Now I know that it was not I who was the problem. A University of Virginia Teaching Resource Center workshop taught me that the problem was the presumptive, conventional teaching and testing method. Dr. Linda Grynkewich's workshop (March 1999) described how each of us has a personal "learning style." These learning styles characterize the ways people collect information and make decisions about the significance of the information. Research shows that we collect information by either "sensing" or "intuiting." And we judge information by "thinking" or "feeling." As a result, four distinct combinations occur: Sensing-Thinking (ST); Intuitive-Thinking (NT); Sensing-Feeling (SF); and Intuitive-Feeling (NF). For example, SF students need the opportunity to explore, change, and develop attitudes and values in reference to others. ST learners prefer step-by-step directions when assigned a task and become impatient if instructions become long and involved. NT students approach learning in a logical and analytical way. And NF learners balk at step-by-step instructions and will stress tasks important to them and comfortably complete other tasks poorly.
As a landscape architect, I am not surprisingly an intuitive thinker who loves to explore ideas, who is interested in theoretical models and constructs, and who is able to take intuitive leaps. Sitting squarely on the boundary between NT and NF, I judge information (almost equally) through thinking and feeling. Learning style theory could have predicted that I would have trouble with the kindergarten test, and it would have suggested to my teacher that the conventional method of one kind of question with one possible answer would have denied the validity of my ideas and approach to learning. I do not learn like her or, for that matter, half of the population. Consequently, half of the story's delivery and half of the testing questions might be reconfigured to be more effective and embracing of those of us who do not think in a way that conventional teaching and testing theory supports.
This is not to suggest that we should categorize our teaching or develop some strict methodology that in effect intensifies learning style behaviors. Rather, learning style theory stresses how individuals' preferences are dynamic, responding to particular content or environments and adopting different learning styles when necessary. What is important is that each learning style can be characterized by needs, values, intellectual habits, and learning behaviors. As educators we can use an understanding of these characteristics to more effectively help our students learn-in whatever ways that they possess naturally. Therefore, for me the assimilation of learning style theory has some clear and persuasive payoffs, three of which are particularly compelling. Each of these benefits reinforces well-known effective teaching concepts and gives them new dimension:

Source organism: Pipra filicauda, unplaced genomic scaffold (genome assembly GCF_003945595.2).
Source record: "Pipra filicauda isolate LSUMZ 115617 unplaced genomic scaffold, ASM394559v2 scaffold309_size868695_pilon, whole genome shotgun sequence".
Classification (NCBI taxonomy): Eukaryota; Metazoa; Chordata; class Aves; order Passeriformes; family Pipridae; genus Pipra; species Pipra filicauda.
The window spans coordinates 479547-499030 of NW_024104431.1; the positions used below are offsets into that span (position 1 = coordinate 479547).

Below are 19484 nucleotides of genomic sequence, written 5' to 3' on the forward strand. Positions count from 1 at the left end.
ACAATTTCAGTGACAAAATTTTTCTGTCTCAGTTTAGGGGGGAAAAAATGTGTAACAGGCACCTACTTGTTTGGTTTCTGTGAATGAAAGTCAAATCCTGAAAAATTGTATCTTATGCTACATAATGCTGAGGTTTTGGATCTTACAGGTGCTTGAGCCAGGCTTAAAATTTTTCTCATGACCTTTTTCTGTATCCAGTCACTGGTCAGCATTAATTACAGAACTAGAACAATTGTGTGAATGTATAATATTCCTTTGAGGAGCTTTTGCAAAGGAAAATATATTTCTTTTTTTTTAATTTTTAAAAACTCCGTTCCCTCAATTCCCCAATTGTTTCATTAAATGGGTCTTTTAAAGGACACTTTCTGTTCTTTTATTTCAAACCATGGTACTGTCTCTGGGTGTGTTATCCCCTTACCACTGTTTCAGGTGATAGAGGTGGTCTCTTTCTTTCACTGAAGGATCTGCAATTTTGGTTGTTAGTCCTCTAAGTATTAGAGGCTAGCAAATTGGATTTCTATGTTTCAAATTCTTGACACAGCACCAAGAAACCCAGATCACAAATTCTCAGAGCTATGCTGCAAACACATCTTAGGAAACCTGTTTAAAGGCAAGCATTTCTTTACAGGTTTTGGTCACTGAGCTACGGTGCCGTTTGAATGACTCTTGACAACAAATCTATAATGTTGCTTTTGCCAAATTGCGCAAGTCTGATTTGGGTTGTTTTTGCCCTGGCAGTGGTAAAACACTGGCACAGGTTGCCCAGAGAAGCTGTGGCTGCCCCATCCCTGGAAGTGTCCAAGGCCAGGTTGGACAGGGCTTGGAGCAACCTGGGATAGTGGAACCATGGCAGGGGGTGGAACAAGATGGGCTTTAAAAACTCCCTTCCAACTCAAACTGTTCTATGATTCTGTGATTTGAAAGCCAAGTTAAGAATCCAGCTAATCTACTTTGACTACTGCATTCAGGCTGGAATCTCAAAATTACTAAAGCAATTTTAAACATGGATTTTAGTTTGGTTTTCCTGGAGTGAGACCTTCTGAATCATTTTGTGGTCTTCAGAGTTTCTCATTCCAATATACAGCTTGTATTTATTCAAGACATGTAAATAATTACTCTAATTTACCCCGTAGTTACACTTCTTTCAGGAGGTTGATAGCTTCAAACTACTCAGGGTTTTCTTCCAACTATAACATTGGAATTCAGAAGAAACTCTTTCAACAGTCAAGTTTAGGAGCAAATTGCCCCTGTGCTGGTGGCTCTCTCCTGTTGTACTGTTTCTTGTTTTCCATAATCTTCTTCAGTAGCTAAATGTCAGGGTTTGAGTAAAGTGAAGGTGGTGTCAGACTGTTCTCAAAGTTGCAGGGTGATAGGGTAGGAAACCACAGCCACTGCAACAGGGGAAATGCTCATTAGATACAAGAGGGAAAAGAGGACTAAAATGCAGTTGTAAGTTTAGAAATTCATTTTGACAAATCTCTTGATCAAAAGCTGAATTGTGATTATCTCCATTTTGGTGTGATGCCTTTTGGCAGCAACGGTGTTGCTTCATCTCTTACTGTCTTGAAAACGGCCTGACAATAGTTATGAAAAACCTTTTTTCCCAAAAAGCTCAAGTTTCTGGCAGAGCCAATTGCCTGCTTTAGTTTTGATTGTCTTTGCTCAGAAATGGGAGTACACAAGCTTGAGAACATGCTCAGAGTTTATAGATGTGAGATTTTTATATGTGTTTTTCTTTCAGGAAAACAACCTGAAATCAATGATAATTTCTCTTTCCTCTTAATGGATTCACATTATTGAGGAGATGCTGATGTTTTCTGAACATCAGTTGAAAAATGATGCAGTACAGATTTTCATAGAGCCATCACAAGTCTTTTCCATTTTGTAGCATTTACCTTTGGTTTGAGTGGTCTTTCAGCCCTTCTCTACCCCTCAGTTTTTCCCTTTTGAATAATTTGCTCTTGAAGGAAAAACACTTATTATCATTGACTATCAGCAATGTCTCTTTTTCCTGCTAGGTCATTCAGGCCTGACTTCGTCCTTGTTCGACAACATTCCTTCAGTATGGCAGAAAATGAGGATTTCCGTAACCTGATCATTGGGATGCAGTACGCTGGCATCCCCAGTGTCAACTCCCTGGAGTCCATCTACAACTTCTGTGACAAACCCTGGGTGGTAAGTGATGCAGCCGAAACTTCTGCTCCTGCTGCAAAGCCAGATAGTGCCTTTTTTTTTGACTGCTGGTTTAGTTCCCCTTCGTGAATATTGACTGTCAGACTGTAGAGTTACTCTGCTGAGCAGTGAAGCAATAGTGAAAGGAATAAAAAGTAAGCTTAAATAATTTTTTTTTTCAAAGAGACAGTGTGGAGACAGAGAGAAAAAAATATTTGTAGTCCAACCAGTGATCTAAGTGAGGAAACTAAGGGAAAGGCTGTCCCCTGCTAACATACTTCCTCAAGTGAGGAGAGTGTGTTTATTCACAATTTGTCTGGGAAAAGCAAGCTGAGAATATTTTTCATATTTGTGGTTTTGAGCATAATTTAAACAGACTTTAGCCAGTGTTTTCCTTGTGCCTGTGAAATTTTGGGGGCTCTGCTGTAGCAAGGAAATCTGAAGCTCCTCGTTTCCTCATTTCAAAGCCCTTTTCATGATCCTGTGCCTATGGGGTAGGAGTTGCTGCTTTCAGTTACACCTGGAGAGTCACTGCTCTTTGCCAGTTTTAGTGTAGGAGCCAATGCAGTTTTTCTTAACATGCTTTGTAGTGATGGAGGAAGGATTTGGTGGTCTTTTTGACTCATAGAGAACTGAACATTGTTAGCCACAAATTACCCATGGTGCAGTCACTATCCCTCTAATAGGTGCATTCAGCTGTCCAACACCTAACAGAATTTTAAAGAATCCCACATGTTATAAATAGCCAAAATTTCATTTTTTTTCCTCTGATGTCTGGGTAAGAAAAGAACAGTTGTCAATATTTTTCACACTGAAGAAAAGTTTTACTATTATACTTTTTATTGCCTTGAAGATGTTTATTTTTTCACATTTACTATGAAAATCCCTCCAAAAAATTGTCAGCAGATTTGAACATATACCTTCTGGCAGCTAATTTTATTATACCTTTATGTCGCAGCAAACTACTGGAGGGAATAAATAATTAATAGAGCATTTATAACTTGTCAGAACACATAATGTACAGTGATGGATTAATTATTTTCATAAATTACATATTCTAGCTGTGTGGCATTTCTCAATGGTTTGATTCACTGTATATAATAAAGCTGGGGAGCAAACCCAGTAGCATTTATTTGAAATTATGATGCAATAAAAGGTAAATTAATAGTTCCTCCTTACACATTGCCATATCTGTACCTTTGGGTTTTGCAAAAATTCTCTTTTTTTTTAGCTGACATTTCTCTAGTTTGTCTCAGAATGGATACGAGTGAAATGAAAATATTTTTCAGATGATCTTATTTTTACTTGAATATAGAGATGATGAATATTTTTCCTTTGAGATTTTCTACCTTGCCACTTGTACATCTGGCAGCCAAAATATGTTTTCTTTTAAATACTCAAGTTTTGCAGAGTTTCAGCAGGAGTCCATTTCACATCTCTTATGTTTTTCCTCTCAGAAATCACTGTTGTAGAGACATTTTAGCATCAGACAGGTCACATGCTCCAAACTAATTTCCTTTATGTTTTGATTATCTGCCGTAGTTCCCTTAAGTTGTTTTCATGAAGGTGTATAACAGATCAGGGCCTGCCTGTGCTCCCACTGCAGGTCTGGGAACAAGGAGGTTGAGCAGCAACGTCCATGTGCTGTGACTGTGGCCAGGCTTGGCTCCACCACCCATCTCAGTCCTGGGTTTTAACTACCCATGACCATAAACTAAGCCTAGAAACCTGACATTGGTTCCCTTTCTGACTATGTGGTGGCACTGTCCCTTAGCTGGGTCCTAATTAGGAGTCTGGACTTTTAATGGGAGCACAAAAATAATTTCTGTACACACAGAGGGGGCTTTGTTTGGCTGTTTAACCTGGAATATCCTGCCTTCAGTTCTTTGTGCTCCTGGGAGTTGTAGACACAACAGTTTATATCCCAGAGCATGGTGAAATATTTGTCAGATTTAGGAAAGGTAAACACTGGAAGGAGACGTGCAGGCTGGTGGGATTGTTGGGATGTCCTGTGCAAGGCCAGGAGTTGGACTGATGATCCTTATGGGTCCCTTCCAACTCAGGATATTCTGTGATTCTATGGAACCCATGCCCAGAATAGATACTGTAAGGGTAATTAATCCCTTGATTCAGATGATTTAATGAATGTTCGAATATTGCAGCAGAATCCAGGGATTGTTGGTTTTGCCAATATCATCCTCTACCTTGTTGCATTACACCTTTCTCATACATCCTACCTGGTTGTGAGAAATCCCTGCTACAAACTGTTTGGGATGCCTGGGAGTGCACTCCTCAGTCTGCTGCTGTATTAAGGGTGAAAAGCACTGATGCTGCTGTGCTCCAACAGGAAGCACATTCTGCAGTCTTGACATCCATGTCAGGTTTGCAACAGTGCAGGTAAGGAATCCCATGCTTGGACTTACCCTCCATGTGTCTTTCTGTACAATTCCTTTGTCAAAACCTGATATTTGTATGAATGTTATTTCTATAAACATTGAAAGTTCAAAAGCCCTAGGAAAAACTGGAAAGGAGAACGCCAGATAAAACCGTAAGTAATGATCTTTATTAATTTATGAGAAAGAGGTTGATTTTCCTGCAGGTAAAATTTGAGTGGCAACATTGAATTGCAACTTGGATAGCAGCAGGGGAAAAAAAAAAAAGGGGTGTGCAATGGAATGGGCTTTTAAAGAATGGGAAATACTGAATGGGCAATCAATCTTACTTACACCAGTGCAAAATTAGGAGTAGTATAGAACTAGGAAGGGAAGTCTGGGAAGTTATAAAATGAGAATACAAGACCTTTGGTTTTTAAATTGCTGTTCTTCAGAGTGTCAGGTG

1. The more dimensions in which students understand a subject, the more complex and robust their understandings are likely to be. By presenting information in ways that satisfy all learning styles, instructors are more likely to develop better rounded and multi-dimensional class experiences.
2. Bolstering the value of diversity within the classroom tends to create a more embracing atmosphere and reduces barriers to learning. By embracing various ways of learning and knowing, we reinforce the value of every student's experience and contribution. Hopefully this also encourages trust and risk-taking.Incorporating what I learned in the learning styles workshop into my lecture class was easy and seamless. I merely retooled my delivery of course material to reach each type of learner: concise and discrete facts (ST); opportunities to explore and develop ideas (SF); theoretical contexts (NT); and opportunities for creative potential (NF). The lecture portions were clearer and richer. I discovered new opportunities for change-ups and active learning exchanges. And I received clear and positive reports of effectiveness in my students' faces and body language. The information has particularly intriguing possibilities for the increasing number of multidisciplinary courses (like my own) where we necessarily have students who have already selected disciplines in part because of learning styles.
Grynkewich and other professors profile each of their classes to quantify
the distribution of their students' learning styles, for me this is
irrelevant. Simply being able to characterize the range of learning
styles will help me ensure that all of my students are equally successful-whether
they think like me or my kindergarten teacher.